How many readers criticizing me for calling Cuccinelli out have bothered reading the actual Virginia statute?
Let’s consider something practical – like Mann’s failing to disclose the adverse verification r2 results – and see whether it fits within the statute. Cuccinelli doesn’t need to go fishing around emails to find this issue. It’s been on the table for a long time – it was even mentioned in Cicerone’s letter to Barton. Despite claims to the contrary, this piece of potential misconduct has never been investigated. Yes, inquiries have been formed, but they’ve all avoided this issue.
But the problem, folks, is that however much you want to fume about life, the Virginia statute in question offers no particular relief.
Here are the causes of action. Even if Mann were shown to have knowingly withheld an adverse verification r2 result, I don’t see how that fits into any of the following causes of action, all of which are structured towards relatively narrow financial things like fake invoices. Trying to shoehorn verification r2 statistics into these causes of action is the wrong case.
§ 8.01-216.3. False claims; civil penalty.
A. Any person who:
1. Knowingly presents, or causes to be presented, to an officer or employee of the Commonwealth a false or fraudulent claim for payment or approval;
2. Knowingly makes, uses, or causes to be made or used, a false record or statement to get a false or fraudulent claim paid or approved by the Commonwealth;
3. Conspires to defraud the Commonwealth by getting a false or fraudulent claim allowed or paid;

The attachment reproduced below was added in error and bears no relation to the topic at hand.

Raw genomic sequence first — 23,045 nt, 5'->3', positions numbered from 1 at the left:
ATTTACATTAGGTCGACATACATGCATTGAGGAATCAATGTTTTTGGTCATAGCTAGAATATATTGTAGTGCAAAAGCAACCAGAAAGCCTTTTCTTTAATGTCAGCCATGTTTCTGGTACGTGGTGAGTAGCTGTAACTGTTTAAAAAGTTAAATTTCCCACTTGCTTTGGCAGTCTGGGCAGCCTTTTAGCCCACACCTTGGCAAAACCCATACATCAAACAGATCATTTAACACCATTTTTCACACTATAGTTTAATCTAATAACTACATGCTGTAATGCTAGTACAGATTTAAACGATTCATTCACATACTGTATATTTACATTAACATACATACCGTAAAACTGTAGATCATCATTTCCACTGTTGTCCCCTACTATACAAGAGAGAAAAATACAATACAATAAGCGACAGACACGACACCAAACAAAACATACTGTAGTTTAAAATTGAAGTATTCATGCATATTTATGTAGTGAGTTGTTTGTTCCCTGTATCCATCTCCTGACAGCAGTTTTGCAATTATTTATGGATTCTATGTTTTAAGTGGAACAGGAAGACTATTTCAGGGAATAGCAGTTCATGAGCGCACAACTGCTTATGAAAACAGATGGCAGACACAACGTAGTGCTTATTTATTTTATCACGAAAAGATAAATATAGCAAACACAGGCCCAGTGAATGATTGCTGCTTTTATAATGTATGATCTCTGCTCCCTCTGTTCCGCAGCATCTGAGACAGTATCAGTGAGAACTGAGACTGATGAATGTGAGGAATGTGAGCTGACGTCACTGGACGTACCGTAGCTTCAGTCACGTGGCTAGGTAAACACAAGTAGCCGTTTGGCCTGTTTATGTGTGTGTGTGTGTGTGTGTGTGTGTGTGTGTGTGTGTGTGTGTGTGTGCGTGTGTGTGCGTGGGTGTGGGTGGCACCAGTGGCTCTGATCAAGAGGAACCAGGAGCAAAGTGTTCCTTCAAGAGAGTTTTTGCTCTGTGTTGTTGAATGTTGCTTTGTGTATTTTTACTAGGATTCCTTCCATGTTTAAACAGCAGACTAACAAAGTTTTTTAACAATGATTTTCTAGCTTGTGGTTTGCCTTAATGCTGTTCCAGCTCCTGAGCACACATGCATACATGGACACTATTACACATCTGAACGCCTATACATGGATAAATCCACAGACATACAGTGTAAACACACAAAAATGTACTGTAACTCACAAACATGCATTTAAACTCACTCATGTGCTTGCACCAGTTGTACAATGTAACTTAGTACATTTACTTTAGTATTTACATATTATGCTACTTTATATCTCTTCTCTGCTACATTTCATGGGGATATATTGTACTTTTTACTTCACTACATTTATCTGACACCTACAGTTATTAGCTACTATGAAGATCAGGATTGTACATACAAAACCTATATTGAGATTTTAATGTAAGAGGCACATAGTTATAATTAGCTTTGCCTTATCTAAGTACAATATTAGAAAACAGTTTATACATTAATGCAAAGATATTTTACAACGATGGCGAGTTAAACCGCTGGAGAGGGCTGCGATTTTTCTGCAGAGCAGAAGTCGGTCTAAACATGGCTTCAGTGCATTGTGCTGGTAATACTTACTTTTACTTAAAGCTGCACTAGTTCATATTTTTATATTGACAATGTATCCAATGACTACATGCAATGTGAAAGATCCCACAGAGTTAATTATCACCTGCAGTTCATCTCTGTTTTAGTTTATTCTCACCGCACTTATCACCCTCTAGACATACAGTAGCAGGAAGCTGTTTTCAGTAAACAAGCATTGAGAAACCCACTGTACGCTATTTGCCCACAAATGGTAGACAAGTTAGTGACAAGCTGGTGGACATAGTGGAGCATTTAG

4. Has possession, custody, or control of property or money used, or to be used, by the Commonwealth and, intending to defraud the Commonwealth or willfully to conceal the property, delivers, or causes to be delivered, less property than the amount for which the person receives a certificate or receipt;
5. Authorizes to make or deliver a document certifying receipt of property used, or to be used, by the Commonwealth and, intending to defraud the Commonwealth, makes or delivers the receipt without completely knowing that the information on the receipt is true;
6. Knowingly buys or receives as a pledge of an obligation or debt, public property from an officer or employee of the Commonwealth who lawfully may not sell or pledge the property; or
7. Knowingly makes, uses, or causes to be made or used, a false record or statement to conceal, avoid, or decrease an obligation to pay or transmit money or property to the Commonwealth;
shall be liable to the Commonwealth for a civil penalty of not less than $5,000 and not more than $10,000, plus three times the amount of damages sustained by the Commonwealth.
In addition to the above, the statute of limitation would preclude anything done in the course of MB98 and MBH99, as well as the trick to hide the decline:
§ 8.01-216.9. Procedure; statute of limitations.
A subpoena requiring the attendance of a witness at a trial or hearing conducted under this article may be served at any place in the Commonwealth.
A civil action under § 8.01-216.5 may not be brought (i) more than six years after the date on which the violation is committed or (ii) more than three years after the date when facts material to the right of action are known or reasonably should have been known by the official of the Commonwealth charged with responsibility to act in the circumstances, but in that event no more than ten years after the date on which the violation is committed, whichever occurs last.
I don’t see any connection between Mann’s emails and offences under this statute. As such, Cuccinelli’s actions seem to me to be a capricious exercise of executive power.
People also need to realize that exercises like Cuccinelli’s debase legitimate exercise of executive power.